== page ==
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Re: Dealer Signature
« Reply #23 on: February 18, 2018, 06:52:04 PM »
I certainly do.

It happened  many years ago automatically. Visiting the casino often, betting various sectors over the wheel, looking at the wheel the time the ball drops and seeing the sector near my numbers etc. It just happened by experience and the focus on the ball dropping on the wheel and the near miss effect. And the adrenaline makes the experience more intense and helps memory.

Also knowing that Black - Red and high - Low and Even - Odd numbers, mostly alternate on the wheel, helps to remember the numbers more easily.
« Last Edit: February 18, 2018, 10:40:45 PM by kav »
 

Fyodor

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Re: Dealer Signature
« Reply #24 on: February 18, 2018, 10:24:05 PM »
Memorized the EU wheel over 40 years ago.
The sequence of numbers on the wheel, is the most efficient distribution of numerical order possible for such a game.
IMO, this is why the original game has maintained its longevity.
Before the addition of the zero, (to make the game commercially viable) there were established "patterns" of number sequences, that were easier to extricate and appreciate before the zero (house adv number) was added, but, even that location did not detract from the original sequence "balance"
Analyzing the wheel sequence, for me, was like discovering a hidden (symbolic) treasure, and I have appreciated the hidden-in-plain-sight design ever since.
The "alphabet" of the wheel is the most primary attribute in the formation of gaming plans, strategies or systems, and those who play, without the "knowledge" leave themselves disadvantaged in the scheme of expectations.
The numbers may add up to 666, but even the Devil, could not have placed them in better order.

 
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Real

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Re: Dealer Signature
« Reply #25 on: February 18, 2018, 10:47:57 PM »
Why do you consider the way the numbers are placed on the wheel to be relevant?

After all, you can simply bet the numbers as they lay on the wheel.
 

Scarface

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Re: Dealer Signature
« Reply #26 on: February 19, 2018, 02:03:46 AM »
If the casino does not believe that dealer signature is possible, why do they rotate dealers out every half hour or so.  I don't know of any job where an employee gets so many breaks  :)

And from what I understand, casinos outside the US alternate their spins from clockwise to counterclockwise.  Why so much precaution if dealer signature provides no edge?

On a fast table, where dealers pick up the ball and spin almost robotically every 45 seconds seems like it would give you the ability to predict sections that hit to overcome the 5% house edge.  I would think even the AP guys would agree with this
« Last Edit: February 19, 2018, 02:10:30 AM by Scarface »
 
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MickyP

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Re: Dealer Signature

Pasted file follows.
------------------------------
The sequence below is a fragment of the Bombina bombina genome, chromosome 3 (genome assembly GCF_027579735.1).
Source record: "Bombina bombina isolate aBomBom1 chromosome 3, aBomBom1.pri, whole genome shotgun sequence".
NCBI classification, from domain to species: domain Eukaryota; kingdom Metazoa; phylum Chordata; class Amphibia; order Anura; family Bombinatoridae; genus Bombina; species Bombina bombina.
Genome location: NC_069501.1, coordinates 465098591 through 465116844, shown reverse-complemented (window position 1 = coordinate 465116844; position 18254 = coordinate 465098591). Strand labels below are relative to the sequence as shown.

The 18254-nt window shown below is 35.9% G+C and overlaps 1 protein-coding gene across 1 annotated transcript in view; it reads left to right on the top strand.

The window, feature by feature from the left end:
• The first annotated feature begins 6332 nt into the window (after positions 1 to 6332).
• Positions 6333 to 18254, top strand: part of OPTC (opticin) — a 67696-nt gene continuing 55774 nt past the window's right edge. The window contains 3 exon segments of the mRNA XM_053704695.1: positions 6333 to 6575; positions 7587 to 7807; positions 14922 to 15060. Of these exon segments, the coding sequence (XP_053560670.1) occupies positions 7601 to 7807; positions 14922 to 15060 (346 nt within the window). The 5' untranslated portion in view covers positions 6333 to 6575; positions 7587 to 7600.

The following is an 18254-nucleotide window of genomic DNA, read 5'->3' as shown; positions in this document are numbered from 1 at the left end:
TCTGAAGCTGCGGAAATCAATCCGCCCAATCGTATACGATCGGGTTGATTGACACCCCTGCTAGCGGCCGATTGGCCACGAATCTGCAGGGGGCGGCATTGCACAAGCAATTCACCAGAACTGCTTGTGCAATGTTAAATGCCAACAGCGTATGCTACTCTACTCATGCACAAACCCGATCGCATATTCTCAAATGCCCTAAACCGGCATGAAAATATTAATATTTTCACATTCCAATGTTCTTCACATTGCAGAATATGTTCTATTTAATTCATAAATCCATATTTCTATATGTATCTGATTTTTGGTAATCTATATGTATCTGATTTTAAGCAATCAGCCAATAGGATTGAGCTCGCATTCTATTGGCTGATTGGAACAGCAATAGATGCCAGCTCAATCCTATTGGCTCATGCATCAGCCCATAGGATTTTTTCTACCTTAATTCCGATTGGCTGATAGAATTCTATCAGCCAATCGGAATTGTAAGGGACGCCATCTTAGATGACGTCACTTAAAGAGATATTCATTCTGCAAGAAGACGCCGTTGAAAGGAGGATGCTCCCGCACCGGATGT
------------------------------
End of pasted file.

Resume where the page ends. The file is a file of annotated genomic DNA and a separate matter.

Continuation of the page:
« Reply #27 on: February 19, 2018, 02:24:22 AM »
@Fyodor. I think you did a great job explaining the importance of number placement on the single zero wheel. To explain it any better to those who don't understand you'd have to use pictures...lol

@Scarface. Sound reasoning but a pictorial timeline of different croupiers at the same table and close up pictures of the wheel spinning both ways would eliminate any confusion.
 

Real

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Re: Dealer Signature
« Reply #28 on: February 19, 2018, 02:30:45 AM »
Quote
If the casino does not believe that dealer signature is possible, why do they rotate dealers out every half hour or so.  I don't know of any job where an employee gets so many breaks   

To break up the game, to keep dealers fresh in order to reduce errors, to give players the feeling that they have a fresh shot at making money and reduce the odds of theft via dealer/player collusion such as past posting and marking wrong numbers.

Quote

And from what I understand, casinos outside the US alternate their spins from clockwise to counterclockwise.  Why so much precaution if dealer signature provides no edge?

The reason the wheels alternate is mainly because of wheel bias.  Over the last 100 years and even more, casinos were spanked by biased wheel players.  Changing the direction can change the numbers which perform as bias. 

Quote
On a fast table, where dealers pick up the ball and spin almost robotically every 45 seconds seems like it would give you the ability to predict sections that hit to overcome the 5% house edge.  I would think even the AP guys would agree with this

Yes dealers can section on a wheel if it has the right conditions.

1. Strong dominant ball drop.
2. Reasonable ball bounce/scatter.
 However AP players don't rely on the dealer, as it's terribly inefficient.  We don't need to the dealer to be "on our side" or section shoot for us.  Many APs can predict where the ball will land without the dealer's cooperation and we don't need to see where the dealer even releases the ball... VB doesn't depend on it.

There's no real magic to how the numbers are placed these days.  In the old days a biased wheel would have stood out more quickly if you'd have had the wheel in a numeric layout (1,2,3,4...) and the dozens could have theoretically turned into reasonable bets for certain biased wheels.  You could also imagine how beneficial it would be for VB players to simply lay an outside bet for a section of the wheel.  However, these days wheels are better made and there's less reason to mix the numbers as they lay on the wheel.  There are also racetrack bets available for players that choose to bet a section of the wheel.

So Fydor, why do you feel the way the numbers are placed on the wheel is magical?

-Really
« Last Edit: February 19, 2018, 02:59:37 AM by Real »
 

Fyodor

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Re: Dealer Signature
« Reply #29 on: February 19, 2018, 11:42:17 PM »
Magical? No, but perfectly balanced, challenging, artfully distributed in a sequence that defines and exemplifies this format as the most unique of all the salon/parlor games.
And, as this forum illustrates, the most discussed, conjectural, debated and considered (outside of poker) as a GAMBLING tableau.